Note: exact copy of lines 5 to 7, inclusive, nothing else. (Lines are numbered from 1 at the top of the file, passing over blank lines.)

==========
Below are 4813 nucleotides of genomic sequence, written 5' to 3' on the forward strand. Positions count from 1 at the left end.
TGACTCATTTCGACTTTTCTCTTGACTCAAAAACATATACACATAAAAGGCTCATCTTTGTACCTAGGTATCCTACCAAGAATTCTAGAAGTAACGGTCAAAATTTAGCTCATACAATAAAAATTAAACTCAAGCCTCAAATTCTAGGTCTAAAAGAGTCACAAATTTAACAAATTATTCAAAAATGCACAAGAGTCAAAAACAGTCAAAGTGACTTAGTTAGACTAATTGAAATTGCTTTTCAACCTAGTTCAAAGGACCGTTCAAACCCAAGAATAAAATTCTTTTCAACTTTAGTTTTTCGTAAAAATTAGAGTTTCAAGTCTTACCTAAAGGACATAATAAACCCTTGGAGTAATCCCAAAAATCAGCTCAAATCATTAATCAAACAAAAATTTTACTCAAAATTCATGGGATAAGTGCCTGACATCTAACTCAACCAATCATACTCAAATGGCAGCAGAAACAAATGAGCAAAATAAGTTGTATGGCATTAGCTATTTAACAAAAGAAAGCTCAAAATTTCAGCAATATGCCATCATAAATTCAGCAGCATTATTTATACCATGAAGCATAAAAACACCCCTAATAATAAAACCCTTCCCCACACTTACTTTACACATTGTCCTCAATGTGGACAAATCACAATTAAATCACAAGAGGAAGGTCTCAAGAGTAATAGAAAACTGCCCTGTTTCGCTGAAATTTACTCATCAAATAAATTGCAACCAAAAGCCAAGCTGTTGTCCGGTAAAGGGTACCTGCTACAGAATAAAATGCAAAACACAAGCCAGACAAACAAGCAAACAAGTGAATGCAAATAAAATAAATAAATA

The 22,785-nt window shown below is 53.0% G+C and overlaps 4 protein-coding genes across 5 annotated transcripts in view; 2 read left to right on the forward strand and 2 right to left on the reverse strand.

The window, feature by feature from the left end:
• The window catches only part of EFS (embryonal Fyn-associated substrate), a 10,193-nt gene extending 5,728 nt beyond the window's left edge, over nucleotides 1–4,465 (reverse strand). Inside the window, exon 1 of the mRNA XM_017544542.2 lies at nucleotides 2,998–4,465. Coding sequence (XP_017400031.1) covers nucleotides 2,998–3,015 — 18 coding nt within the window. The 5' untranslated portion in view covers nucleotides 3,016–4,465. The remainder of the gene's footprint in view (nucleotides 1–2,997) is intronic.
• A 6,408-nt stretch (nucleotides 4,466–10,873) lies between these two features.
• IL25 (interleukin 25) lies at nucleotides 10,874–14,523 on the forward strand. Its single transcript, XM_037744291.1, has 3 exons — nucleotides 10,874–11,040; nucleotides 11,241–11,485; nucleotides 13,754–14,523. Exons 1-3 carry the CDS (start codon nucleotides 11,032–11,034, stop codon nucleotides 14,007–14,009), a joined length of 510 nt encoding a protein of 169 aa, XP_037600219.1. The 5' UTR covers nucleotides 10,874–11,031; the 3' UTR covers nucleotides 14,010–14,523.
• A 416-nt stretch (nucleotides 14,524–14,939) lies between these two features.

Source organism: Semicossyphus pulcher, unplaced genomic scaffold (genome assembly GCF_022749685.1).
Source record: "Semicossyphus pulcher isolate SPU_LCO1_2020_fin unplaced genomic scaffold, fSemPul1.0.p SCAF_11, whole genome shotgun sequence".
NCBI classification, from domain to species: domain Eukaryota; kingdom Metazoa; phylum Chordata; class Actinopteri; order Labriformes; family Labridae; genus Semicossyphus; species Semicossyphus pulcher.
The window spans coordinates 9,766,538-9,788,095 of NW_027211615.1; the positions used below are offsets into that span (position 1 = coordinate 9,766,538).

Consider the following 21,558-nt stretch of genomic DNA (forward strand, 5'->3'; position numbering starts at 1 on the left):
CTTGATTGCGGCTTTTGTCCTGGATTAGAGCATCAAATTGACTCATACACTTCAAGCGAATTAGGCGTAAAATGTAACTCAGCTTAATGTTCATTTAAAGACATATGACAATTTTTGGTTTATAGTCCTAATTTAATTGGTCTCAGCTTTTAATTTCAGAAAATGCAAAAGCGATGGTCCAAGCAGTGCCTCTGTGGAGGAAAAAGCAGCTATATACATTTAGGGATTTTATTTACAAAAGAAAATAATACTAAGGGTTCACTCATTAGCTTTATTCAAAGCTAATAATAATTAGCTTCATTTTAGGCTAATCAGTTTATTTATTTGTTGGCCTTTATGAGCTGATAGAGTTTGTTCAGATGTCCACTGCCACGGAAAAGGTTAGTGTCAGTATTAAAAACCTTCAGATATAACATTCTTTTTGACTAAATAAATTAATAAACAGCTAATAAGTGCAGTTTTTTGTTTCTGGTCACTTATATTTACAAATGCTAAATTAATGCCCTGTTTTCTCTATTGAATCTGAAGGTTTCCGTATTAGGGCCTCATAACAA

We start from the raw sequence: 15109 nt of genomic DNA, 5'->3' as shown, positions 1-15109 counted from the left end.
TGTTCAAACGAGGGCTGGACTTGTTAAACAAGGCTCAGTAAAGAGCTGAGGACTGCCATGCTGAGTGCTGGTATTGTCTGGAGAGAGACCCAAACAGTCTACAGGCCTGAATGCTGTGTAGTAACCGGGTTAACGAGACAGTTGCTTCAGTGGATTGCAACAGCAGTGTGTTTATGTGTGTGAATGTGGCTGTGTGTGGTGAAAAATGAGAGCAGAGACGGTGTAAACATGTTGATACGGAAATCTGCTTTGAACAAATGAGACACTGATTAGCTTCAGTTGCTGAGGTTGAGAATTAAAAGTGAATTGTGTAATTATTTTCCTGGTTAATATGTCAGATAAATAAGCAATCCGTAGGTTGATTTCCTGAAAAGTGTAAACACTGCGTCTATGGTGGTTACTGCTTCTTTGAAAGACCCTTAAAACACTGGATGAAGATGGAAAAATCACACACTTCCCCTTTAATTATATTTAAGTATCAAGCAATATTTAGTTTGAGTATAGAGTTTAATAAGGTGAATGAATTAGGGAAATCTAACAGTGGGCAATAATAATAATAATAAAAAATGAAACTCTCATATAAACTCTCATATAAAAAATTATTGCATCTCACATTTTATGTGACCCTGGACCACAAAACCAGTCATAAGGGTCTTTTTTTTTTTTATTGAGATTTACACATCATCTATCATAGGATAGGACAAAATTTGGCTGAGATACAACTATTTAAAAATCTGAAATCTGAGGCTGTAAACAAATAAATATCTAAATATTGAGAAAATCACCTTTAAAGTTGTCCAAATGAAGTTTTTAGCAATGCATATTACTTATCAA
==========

• The window catches only part of EFS (embryonal Fyn-associated substrate), a 10,193-nt gene extending 5,728 nt beyond the window's left edge, over nucleotides 1–4,465 (reverse strand). Inside the window, exon 1 of the mRNA XM_017544542.2 lies at nucleotides 2,998–4,465. Coding sequence (XP_017400031.1) covers nucleotides 2,998–3,015 — 18 coding nt within the window. The 5' untranslated portion in view covers nucleotides 3,016–4,465. The remainder of the gene's footprint in view (nucleotides 1–2,997) is intronic.
• A 6,408-nt stretch (nucleotides 4,466–10,873) lies between these two features.
• IL25 (interleukin 25) lies at nucleotides 10,874–14,523 on the forward strand. Its single transcript, XM_037744291.1, has 3 exons — nucleotides 10,874–11,040; nucleotides 11,241–11,485; nucleotides 13,754–14,523. Exons 1-3 carry the CDS (start codon nucleotides 11,032–11,034, stop codon nucleotides 14,007–14,009), a joined length of 510 nt encoding a protein of 169 aa, XP_037600219.1. The 5' UTR covers nucleotides 10,874–11,031; the 3' UTR covers nucleotides 14,010–14,523.